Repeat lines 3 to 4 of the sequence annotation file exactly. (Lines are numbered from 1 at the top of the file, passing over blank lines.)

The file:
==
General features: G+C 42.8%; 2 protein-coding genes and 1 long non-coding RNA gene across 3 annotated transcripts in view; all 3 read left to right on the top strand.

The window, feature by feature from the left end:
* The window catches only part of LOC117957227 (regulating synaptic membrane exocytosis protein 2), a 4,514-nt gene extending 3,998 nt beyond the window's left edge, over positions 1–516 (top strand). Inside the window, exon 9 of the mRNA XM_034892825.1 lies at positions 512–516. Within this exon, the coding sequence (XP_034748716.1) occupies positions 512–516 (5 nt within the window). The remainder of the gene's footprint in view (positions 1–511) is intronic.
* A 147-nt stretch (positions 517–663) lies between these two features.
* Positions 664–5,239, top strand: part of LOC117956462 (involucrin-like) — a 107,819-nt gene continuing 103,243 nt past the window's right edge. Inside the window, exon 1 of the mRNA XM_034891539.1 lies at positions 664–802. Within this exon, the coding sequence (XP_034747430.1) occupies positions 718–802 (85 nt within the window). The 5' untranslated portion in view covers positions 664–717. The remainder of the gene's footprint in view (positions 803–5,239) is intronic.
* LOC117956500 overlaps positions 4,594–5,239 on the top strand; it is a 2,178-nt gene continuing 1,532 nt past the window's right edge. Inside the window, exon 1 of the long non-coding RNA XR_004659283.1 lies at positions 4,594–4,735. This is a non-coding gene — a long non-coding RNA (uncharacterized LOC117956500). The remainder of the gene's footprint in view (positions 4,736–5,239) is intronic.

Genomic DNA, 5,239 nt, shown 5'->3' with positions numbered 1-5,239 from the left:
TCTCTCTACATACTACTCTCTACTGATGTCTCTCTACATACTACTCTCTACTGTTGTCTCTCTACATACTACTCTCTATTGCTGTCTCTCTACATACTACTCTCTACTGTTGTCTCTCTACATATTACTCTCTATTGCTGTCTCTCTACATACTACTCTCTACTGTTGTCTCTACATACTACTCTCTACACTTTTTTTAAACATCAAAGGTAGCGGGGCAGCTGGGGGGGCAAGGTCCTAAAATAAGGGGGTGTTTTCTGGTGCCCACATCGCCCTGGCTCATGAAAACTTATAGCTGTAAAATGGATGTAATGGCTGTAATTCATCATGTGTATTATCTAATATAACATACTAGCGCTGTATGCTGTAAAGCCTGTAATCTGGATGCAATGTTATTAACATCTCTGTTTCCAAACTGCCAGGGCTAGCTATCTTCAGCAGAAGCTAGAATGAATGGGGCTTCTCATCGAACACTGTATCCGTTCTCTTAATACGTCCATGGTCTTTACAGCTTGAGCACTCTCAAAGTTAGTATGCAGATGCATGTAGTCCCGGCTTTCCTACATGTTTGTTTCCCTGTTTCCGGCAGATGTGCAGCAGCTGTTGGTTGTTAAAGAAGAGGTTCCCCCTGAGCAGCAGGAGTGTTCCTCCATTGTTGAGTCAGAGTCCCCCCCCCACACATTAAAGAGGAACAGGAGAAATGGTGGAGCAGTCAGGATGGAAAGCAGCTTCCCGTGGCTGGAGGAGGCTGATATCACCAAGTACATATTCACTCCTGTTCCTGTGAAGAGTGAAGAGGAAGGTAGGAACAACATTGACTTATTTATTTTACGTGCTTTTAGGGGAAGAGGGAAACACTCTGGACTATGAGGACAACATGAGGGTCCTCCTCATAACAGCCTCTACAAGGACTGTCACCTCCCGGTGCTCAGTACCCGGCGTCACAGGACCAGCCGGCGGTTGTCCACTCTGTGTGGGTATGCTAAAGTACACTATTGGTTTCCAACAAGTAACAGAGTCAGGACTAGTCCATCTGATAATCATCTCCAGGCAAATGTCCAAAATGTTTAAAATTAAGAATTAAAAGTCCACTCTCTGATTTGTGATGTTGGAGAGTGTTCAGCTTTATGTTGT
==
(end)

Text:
* The window catches only part of LOC117957227 (regulating synaptic membrane exocytosis protein 2), a 4,514-nt gene extending 3,998 nt beyond the window's left edge, over positions 1–516 (top strand). Inside the window, exon 9 of the mRNA XM_034892825.1 lies at positions 512–516. Within this exon, the coding sequence (XP_034748716.1) occupies positions 512–516 (5 nt within the window). The remainder of the gene's footprint in view (positions 1–511) is intronic.
* A 147-nt stretch (positions 517–663) lies between these two features.